·       Steven R. Ratner, Does International Law Matter in Preventing Ethnic Conflict, 32 NYU J. L & Pol 591 (2000)

          ·       Hurst Hannum, Minorities, Indigenous Peoples, and Self-Determination, in Human Rights: An Agenda for the Next Century 1 (Louis Henkin & John Lawrence Hargrove, eds., 1994)

          ·       Oscar Janowsky, Nationalities and National Minorities (1945)

          ·       Robert Cullen, Human Rights Quandary, 71 Foreign Affairs 79 (Winter 1992/1993)

          ·       R Wirising ed., Protection of Minorities: Comparative Perspectives (1981)

          ·       Louis B. Sohn, The Rights of Minorities, in The International Bill of Rights 270 (Louis Henkin ed., 1981)

          ·       Gregory H. Fox, Self-Determination in the Post-Cold War Era: A New Internal Focus? 16 Mich. J. Int'l L. 733 (1995)

          ·       S. James Anaya, Indigenous Peoples in International Law 56-57 (2d ed. 2004)

          ·       Viniyanka Prasad, The UN Declaration on the Rights of Indigenous Peoples: A Flexible Approach to Addressing the Unique Needs of Varying Populations, 9 Chi. J. Int'l L 297 (2008)

          ·       Patrick Thornberry, Indigenous Peoples and Human Rights (2002)

          ·       Alexandra Xanthaki, Indegenous Rights and United Nations Standards: Self-Determination, Culture, and Land (2007)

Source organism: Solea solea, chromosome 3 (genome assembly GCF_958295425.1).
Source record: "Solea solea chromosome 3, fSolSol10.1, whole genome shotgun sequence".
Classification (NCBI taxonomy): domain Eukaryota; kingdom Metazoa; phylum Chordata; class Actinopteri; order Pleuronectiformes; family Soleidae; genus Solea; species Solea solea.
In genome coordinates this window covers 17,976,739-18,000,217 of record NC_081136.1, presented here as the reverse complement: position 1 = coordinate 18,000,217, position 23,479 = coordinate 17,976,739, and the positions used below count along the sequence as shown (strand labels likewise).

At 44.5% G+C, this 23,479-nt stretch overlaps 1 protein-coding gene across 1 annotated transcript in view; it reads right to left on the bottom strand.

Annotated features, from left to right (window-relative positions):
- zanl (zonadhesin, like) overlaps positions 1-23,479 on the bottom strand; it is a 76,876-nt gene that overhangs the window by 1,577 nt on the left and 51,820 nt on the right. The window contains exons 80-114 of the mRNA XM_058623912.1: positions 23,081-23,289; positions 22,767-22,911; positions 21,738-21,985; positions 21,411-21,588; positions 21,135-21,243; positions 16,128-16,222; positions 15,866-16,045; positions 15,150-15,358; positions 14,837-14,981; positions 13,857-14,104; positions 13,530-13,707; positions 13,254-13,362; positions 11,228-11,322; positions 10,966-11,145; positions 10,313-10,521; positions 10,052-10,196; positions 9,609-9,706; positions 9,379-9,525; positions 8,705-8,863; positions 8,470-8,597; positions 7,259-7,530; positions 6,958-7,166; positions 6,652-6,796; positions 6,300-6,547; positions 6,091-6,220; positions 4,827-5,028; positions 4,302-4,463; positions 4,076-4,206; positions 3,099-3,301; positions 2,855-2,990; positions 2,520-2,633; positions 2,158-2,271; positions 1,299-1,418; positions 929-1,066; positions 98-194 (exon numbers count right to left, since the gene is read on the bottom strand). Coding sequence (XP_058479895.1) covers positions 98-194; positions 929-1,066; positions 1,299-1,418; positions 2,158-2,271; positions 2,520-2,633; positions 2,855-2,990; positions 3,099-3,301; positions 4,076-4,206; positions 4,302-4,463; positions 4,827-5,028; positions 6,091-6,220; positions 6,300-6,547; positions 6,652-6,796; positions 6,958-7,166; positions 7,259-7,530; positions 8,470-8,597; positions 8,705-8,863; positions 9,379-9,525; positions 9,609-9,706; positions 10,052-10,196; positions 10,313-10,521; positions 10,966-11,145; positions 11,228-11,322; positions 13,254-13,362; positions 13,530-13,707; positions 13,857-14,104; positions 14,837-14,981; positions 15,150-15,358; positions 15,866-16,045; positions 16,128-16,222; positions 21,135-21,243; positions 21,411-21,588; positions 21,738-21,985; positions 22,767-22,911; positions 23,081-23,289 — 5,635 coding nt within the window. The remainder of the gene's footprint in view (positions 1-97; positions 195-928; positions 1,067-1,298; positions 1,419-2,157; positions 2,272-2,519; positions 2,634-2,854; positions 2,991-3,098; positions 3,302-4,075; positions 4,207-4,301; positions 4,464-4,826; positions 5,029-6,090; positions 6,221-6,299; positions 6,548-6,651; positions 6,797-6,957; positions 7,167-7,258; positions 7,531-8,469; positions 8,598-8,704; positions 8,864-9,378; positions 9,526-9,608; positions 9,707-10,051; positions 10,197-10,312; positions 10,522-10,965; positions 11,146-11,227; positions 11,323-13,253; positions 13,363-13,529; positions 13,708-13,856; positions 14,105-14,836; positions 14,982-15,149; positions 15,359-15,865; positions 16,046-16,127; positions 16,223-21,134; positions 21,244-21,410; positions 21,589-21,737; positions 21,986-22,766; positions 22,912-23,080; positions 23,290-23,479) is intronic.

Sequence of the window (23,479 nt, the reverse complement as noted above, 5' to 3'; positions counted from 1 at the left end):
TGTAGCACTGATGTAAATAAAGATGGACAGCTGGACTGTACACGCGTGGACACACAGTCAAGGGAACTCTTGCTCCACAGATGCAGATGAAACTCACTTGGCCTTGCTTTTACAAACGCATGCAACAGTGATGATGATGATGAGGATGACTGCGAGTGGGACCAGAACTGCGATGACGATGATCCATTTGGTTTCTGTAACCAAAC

·       International Law and Indigenous Peoples (Joshua Castellino and Niamh Walsh eds. 2005)

          ·       James Crawford ed., The Rights of Peoples (1992)

          ·       Philip Alston ed., Peoples' Rights (2001)

    7. Week 9 - Sharing Human Rights Violations: Non-Refoulement, Complicity, and Competing Legal Obligations 38 items
      One of the most pressing challenges in the context of international human rights law (and international law in general) is that of shared responsibility. There is very little law on what it means for multiple states to be responsible simultaneously for the same violation. And yet, increasingly, human rights violations occur either through complex systems of interstate collaboration or in a context of global inaction. We will consider various dimensions of this problem in weeks 9 & 10 of this module and in week 1 of PUBLG063. This week we will examine international legal authorities’ limited efforts to address this issue as it has arisen in the context of collective government action that violates the duties to respect and protect human rights. Next week we will turn to the issue of human rights violations perpetrated pursuant to other international legal obligations (particularly in the context of international organisations). In the first week of PUBLG063, we will consider collective failures to discharge the duty to fulfill, particularly in the domains of climate change and economic development. Our discussion this week will begin with the most well-developed doctrine relevant to shared responsibility for human rights violations – that of non-refoulement – but we will quickly see the need for a more comprehensive architecture of collective responsibility. We will distinguish two forms of shared human rights failures: (i) cooperating in another state’s wrongdoing, and (ii) shared non-cooperative wrongdoing (such as when military opponents jointly cause an indivisible wrong). In thinking about these scenarios, what are the stakes on either side? Is the trend towards cooperative inter-state ventures, particularly in the security sector, diffusing human rights responsibility and undermining accountability? What law applies when states subject to different international human rights regimes act together?